ERIC Number: ED178585
Record Type: RIE
Publication Date: 1979-Apr-11
Reference Count: 0
Equating Tests With the Rasch Model.
Kreines, David C.; Mead, Ronald J.
An explanation is given of what is meant by "sample-free" item calibration and by "item-free" person measurement as these terms are applied to the one-parameter logistic test theory model of Georg Rasch. When the difficulty of an item is calibrated separately for two different samples the results may differ; but, according the the model, the estimated item difficulty is invariant except for an arbitrary constant. Test equating with the Rasch model is the process of determining this constant. Two methods of test equating are described and illustrated by simple numerical examples and by equivalent graphic figures. Common-person equating is done when the same group of persons takes two different tests. Since the persons are assumed to have the same ability regardless of which test they take, the scores on the more difficult test may have a constant added to make them equal to equivalent scores on the easier test. Common-item equating assumes that a given item has only one difficulty. When two tests contain some items, common to both, then common item equating is appropriate. Any difference in the difficulty of the other items in the two tests may be adjusted by calibrating through the common items. Tests of the goodness of the fit of the data to the model are discussed. (Author/CTM)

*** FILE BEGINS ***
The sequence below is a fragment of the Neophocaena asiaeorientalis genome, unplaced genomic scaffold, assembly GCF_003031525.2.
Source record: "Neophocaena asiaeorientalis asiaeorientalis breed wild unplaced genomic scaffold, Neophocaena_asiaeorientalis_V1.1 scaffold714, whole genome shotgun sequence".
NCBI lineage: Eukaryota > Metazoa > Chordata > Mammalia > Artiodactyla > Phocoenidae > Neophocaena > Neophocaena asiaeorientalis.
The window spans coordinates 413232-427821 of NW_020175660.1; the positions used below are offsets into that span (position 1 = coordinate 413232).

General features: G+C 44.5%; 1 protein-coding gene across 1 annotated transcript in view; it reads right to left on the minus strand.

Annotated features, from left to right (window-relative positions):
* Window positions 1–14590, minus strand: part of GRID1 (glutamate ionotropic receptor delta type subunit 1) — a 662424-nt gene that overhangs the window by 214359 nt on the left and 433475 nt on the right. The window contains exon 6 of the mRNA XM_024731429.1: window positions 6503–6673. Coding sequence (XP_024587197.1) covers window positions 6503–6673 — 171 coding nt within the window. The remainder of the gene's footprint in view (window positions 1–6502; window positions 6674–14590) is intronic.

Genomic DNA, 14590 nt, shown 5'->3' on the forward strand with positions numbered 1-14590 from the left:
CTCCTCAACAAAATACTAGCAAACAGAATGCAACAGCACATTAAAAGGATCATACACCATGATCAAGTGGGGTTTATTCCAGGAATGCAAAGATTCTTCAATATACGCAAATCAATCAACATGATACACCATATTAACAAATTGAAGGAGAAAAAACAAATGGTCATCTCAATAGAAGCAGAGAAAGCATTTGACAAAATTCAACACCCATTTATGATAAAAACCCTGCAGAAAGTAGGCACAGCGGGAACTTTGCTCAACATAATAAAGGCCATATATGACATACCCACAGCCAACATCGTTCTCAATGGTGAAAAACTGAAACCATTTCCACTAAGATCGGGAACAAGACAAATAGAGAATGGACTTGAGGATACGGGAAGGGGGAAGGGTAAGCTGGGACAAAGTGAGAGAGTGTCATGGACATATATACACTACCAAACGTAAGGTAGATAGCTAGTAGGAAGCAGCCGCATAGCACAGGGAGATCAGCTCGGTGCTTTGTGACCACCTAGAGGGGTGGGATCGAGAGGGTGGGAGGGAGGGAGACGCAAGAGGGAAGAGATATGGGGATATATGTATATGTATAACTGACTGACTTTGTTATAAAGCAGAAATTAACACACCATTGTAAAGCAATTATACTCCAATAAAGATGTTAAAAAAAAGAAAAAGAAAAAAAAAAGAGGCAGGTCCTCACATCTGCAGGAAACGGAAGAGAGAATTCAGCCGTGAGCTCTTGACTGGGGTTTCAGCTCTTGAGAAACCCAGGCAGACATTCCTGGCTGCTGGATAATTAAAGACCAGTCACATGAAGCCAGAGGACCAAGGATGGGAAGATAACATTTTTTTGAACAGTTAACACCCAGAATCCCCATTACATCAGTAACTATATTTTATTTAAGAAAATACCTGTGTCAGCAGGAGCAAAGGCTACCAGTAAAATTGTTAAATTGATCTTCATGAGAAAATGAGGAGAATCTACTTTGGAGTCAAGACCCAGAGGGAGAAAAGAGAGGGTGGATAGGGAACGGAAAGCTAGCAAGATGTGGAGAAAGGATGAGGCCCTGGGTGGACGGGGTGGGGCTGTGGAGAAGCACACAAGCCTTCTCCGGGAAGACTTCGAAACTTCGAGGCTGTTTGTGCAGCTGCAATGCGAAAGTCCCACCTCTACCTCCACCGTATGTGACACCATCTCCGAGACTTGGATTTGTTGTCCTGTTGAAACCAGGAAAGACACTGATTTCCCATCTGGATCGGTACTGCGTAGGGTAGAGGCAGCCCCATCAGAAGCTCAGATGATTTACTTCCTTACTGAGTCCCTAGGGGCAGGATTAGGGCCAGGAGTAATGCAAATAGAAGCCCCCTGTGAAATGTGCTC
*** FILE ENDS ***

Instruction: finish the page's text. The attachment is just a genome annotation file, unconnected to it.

Publication Type: Speeches/Meeting Papers; Reports - Research
Education Level: N/A
Authoring Institution: N/A
Identifiers: Rasch Model; Rasch Scaled Scores; Test Equivalence
Note: Paper presented at the Annual Meeting of the National Council on Measurement in Education (San Francisco, CA, April 9-11, 1979)